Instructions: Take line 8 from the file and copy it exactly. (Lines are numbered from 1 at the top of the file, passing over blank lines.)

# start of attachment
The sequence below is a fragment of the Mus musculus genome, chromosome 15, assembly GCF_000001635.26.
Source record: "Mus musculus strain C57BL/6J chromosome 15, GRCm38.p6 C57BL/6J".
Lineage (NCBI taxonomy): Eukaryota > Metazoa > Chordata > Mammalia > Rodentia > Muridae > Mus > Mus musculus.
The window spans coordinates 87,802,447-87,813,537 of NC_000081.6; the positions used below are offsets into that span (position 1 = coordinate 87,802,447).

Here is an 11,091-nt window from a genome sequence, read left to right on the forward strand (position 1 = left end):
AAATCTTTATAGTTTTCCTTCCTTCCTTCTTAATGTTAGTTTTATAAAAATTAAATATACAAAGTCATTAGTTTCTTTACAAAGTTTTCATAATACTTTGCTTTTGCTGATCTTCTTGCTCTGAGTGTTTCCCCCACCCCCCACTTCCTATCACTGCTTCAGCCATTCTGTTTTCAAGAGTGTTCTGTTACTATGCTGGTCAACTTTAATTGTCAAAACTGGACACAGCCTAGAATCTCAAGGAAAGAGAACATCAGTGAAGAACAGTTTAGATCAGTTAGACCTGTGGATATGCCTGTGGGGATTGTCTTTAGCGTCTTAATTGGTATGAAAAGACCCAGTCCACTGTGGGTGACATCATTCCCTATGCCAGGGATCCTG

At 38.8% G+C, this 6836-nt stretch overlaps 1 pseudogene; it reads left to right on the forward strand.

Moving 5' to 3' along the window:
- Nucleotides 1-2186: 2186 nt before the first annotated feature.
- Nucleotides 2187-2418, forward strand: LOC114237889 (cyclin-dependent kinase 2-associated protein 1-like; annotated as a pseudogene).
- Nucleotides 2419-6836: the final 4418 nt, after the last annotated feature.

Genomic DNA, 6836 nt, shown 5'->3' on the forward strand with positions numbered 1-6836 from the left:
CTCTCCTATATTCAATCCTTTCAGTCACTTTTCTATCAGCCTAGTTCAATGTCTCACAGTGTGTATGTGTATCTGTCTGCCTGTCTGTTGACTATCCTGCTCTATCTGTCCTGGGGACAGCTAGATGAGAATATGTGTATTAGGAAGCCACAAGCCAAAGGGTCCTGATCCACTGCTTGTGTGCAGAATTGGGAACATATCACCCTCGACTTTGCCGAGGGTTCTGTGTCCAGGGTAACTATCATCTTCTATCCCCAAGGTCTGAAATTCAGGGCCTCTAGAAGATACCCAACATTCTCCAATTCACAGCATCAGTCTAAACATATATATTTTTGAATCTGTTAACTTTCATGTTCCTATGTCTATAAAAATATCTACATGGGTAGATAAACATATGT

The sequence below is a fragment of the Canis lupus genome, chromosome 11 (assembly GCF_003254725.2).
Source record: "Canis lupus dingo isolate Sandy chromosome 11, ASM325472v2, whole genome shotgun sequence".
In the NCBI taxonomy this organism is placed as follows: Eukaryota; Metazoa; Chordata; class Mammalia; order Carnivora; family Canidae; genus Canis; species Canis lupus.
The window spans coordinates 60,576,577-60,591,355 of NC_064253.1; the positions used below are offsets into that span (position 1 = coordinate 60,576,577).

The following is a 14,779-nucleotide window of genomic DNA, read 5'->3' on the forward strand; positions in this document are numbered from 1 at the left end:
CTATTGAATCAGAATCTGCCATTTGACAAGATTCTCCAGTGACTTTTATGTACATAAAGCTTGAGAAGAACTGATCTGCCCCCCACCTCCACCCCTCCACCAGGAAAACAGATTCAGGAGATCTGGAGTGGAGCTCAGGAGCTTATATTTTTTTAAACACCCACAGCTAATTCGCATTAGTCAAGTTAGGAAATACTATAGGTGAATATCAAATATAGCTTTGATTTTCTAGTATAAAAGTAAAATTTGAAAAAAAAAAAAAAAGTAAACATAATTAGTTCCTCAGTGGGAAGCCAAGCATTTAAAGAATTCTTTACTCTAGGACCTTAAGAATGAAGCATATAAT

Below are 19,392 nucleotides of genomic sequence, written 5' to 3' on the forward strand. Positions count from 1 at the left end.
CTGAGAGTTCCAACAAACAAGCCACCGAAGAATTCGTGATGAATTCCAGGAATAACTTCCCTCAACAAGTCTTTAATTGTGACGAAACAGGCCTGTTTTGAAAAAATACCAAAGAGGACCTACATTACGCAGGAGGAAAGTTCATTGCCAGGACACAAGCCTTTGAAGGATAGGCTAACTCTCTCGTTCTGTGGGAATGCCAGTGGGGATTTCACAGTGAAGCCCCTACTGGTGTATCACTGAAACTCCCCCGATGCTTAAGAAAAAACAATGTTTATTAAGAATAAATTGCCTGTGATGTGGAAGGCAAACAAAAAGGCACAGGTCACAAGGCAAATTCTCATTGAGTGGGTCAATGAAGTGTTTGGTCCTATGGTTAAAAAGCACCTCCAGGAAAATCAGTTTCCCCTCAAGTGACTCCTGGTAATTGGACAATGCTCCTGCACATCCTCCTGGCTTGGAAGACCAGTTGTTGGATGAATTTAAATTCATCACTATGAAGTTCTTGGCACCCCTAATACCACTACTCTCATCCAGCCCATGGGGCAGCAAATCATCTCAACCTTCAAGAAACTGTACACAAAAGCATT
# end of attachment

Moving 5' to 3' along the window: